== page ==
Kobe's Opportunity to Recast Legacy
Her sentiment is not among a small minority, like the fans of the Denver Nuggets in the state of Colorado where Kobe was infamously tried, but not convicted, half a decade ago for being a violent adulterer. In the wake of President Clinton's intern affair, a Time-CNN poll found that 35 percent of Americans are so put out by cheating that they think it should be a crime.
There is nothing Kobe can do to change those thoughts about him as a person, and maybe there shouldn't be anything. But he can still manage people's perception of him at what he does best, play basketball, and that opportunity has never been more defined for him in his 13 years in the NBA -- 13 seasons and he's still only 30! -- than it is now.
Kobe has a chance to go from being undeniably great to being arguably -- drum roll, please -- The Greatest.
After all, what Kobe has the opportunity to do over the next two weeks in the NBA Finals is something that's only been done twice in the NBA's greatest era, which was born 30 years ago with the arrival of Magic Johnson and Larry Bird. And neither Magic nor Bird was the one to do it.
It is something that the prematurely lauded LeBron James -- whose no-show after his last game of this season proved him to be not so grown up beyond his years after all -- was threatening to do. Kobe is daring to win an NBA championship without another bona fide superstar at his side, pretty much carrying an entire starting five, roster and franchise on his own.
To be sure, look back at the NBA's list of its greatest players over its first half century. It includes Magic and Kareem Abdul-Jabbar and James Worthy, all of whom paired or combined to win all those NBA titles during the '80s. It includes Bird, Robert Parish and Kevin McHale, all of whom did the same for the Celtics over the same stretch.
It includes Dr. J and Moses Malone, who paired on the 76ers team that broke the Lakers-Celtics stronghold on NBA superiority in the '80s. It includes Hakeem Olajuwon and Clyde Drexler, who won Houston's second consecutive title in 1995.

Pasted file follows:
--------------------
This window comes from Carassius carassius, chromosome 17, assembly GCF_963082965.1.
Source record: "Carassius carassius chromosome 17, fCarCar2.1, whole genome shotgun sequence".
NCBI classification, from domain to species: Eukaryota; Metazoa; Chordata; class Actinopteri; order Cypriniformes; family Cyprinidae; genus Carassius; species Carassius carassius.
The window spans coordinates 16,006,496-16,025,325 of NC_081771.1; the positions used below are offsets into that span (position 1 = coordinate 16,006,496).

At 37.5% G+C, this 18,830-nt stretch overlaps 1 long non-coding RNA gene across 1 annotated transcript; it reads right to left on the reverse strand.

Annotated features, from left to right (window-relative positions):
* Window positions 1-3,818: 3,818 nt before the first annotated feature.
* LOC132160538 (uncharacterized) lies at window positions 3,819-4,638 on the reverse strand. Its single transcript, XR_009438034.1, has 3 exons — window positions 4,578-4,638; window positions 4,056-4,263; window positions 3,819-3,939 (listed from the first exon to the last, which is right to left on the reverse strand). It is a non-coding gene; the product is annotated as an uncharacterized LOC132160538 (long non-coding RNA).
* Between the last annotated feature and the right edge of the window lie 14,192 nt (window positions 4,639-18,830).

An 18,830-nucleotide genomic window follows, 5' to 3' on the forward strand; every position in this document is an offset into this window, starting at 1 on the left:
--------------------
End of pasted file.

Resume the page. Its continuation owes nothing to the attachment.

And it includes Michael Jordan, of course, who has been voted the greatest athlete of the last century, and his sidekick Scottie Pippen, who brought Chicago six crowns sandwiched around Houston's pair when Jordan was on hiatus.
The list was compiled before the '96 season tipped off and, as a result, does not include Tim Duncan -- who undoubtedly will go down as a Top 50 player -- who teamed with list honoree David Robinson to win two titles. It doesn't include Kobe or Dwyane Wade, both of whom joined list member Shaquille O'Neal to win titles in Los Angeles and Miami, respectively. It doesn't include Kevin Garnett, Ray Allen or Paul Pierce, who carried Boston back to the top last season. It doesn't include any of the superstars off the 2004 championship Pistons' team and never will because none of those players will ever go down among the league's best 50 ever.
The exceptions: the Pistons' teams led by maybe the finest point guard ever -- NBA 50 Greatest Players' honoree Isiah Thomas -- which won back-to-back titles as the 80s turned into the 90s. And the first Houston title team in 1994 led by Olajuwon before the arrival of Drexler.
Olajuwon played with no All-Stars in 1994. Isiah played with one All-Star during his Pistons' reign -- Joe Dumars. Kobe is playing with one All-Star this season -- Pau Gasol.
Not long after most of us came to believe that Kobe chased Shaq out of Los Angeles, we asked which of the estranged superstars would win a title without the other. Most of us guessed right in picking the Big Aristotle.
We then said Kobe would have to win a title on his own to make up for the sin of running off Shaq and prove he is as great as or greater than he appears. In one fell swoop over the next two weeks, Kobe can atone for it all. And I'll bet that he does.
Could Magic have run a Worthy-less or Abdul-Jabbar-less Lakers to the finish line first? We'll never know.
Could Bird have pushed a Parish-less and McHale-less Celtics to titles? We'll never know.
Could Jordan have dragged a Pippen-less Bulls to a title? We'll never know that, either.
But we did just learn, again, that it was too much to expect King James to lead his court to a championship without such a Sundance Kid or Robin at his side.
Neither Gasol nor Lamar Odom, who doesn't even start, is a yang to Kobe's yin, either. They are complements to whom Kobe is less likely to relegate his legacy as he approaches its potential apex. He tried that last year and it didn't work. He averaged 34 in the conference finals against Denver -- slightly more than Jordan's record playoff average.
We know how great Kobe is, having been the youngest All-Star at 19 in just his second season as a pro, and having won three All-Star MVPs, a league MVP (he's been shorted), multiple All-NBA First Team and Defensive Team honors, two scoring titles and all those rings -- with Shaq. We know how infamous he is after the trial.
What we're about to find out is how immortal Kobe is. He's already done some things Jordan never did, like drop 81 and put up at least half a hundred in four straight games. A crown with a team like this would be one more, and then some.